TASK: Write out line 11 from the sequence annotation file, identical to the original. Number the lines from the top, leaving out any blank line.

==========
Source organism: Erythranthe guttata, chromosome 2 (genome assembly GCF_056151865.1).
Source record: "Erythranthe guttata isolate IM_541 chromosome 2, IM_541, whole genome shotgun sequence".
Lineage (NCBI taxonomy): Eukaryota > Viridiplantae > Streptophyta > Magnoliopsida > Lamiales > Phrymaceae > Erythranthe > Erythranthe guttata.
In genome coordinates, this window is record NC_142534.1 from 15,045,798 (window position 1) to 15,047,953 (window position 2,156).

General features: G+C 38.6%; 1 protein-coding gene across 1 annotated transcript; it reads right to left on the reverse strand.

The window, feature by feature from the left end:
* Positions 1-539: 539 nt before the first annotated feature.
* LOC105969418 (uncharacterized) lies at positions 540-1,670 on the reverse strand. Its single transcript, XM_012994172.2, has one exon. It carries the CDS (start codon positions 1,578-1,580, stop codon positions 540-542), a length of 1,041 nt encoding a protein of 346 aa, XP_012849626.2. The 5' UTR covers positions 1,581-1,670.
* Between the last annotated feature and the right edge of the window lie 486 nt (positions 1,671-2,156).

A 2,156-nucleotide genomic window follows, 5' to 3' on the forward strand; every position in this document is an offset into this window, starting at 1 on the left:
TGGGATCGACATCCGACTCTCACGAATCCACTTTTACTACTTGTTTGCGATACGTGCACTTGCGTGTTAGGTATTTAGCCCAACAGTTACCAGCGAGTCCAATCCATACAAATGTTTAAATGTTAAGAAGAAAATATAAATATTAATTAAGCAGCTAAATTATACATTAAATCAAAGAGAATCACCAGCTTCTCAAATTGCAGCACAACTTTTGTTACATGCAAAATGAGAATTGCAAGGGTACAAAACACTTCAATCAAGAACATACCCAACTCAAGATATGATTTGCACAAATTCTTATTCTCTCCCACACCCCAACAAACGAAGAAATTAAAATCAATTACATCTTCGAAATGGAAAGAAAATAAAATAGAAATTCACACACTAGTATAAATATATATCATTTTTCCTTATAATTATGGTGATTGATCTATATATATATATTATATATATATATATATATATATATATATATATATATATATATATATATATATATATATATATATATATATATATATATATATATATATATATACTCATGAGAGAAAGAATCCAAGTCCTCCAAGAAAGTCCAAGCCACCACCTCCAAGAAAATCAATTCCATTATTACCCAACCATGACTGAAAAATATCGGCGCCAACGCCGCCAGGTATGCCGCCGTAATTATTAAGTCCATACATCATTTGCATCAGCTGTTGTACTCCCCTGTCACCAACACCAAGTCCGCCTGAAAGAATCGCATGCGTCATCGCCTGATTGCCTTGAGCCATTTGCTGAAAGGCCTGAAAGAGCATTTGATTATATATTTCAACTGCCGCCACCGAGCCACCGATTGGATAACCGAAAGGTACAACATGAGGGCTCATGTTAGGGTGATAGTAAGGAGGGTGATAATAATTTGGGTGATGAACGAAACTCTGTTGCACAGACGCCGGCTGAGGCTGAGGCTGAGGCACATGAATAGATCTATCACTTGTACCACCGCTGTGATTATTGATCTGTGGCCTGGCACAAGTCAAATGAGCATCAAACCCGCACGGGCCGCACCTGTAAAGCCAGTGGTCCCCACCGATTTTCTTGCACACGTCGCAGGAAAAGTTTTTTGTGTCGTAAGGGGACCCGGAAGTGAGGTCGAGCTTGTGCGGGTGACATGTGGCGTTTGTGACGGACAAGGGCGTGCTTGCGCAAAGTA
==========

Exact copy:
TGGGATCGACATCCGACTCTCACGAATCCACTTTTACTACTTGTTTGCGATACGTGCACTTGCGTGTTAGGTATTTAGCCCAACAGTTACCAGCGAGTCCAATCCATACAAATGTTTAAATGTTAAGAAGAAAATATAAATATTAATTAAGCAGCTAAATTATACATTAAATCAAAGAGAATCACCAGCTTCTCAAATTGCAGCACAACTTTTGTTACATGCAAAATGAGAATTGCAAGGGTACAAAACACTTCAATCAAGAACATACCCAACTCAAGATATGATTTGCACAAATTCTTATTCTCTCCCACACCCCAACAAACGAAGAAATTAAAATCAATTACATCTTCGAAATGGAAAGAAAATAAAATAGAAATTCACACACTAGTATAAATATATATCATTTTTCCTTATAATTATGGTGATTGATCTATATATATATATTATATATATATATATATATATATATATATATATATATATATATATATATATATATATATATATATATATATATATATATATATATATATATATACTCATGAGAGAAAGAATCCAAGTCCTCCAAGAAAGTCCAAGCCACCACCTCCAAGAAAATCAATTCCATTATTACCCAACCATGACTGAAAAATATCGGCGCCAACGCCGCCAGGTATGCCGCCGTAATTATTAAGTCCATACATCATTTGCATCAGCTGTTGTACTCCCCTGTCACCAACACCAAGTCCGCCTGAAAGAATCGCATGCGTCATCGCCTGATTGCCTTGAGCCATTTGCTGAAAGGCCTGAAAGAGCATTTGATTATATATTTCAACTGCCGCCACCGAGCCACCGATTGGATAACCGAAAGGTACAACATGAGGGCTCATGTTAGGGTGATAGTAAGGAGGGTGATAATAATTTGGGTGATGAACGAAACTCTGTTGCACAGACGCCGGCTGAGGCTGAGGCTGAGGCACATGAATAGATCTATCACTTGTACCACCGCTGTGATTATTGATCTGTGGCCTGGCACAAGTCAAATGAGCATCAAACCCGCACGGGCCGCACCTGTAAAGCCAGTGGTCCCCACCGATTTTCTTGCACACGTCGCAGGAAAAGTTTTTTGTGTCGTAAGGGGACCCGGAAGTGAGGTCGAGCTTGTGCGGGTGACATGTGGCGTTTGTGACGGACAAGGGCGTGCTTGCGCAAAGTA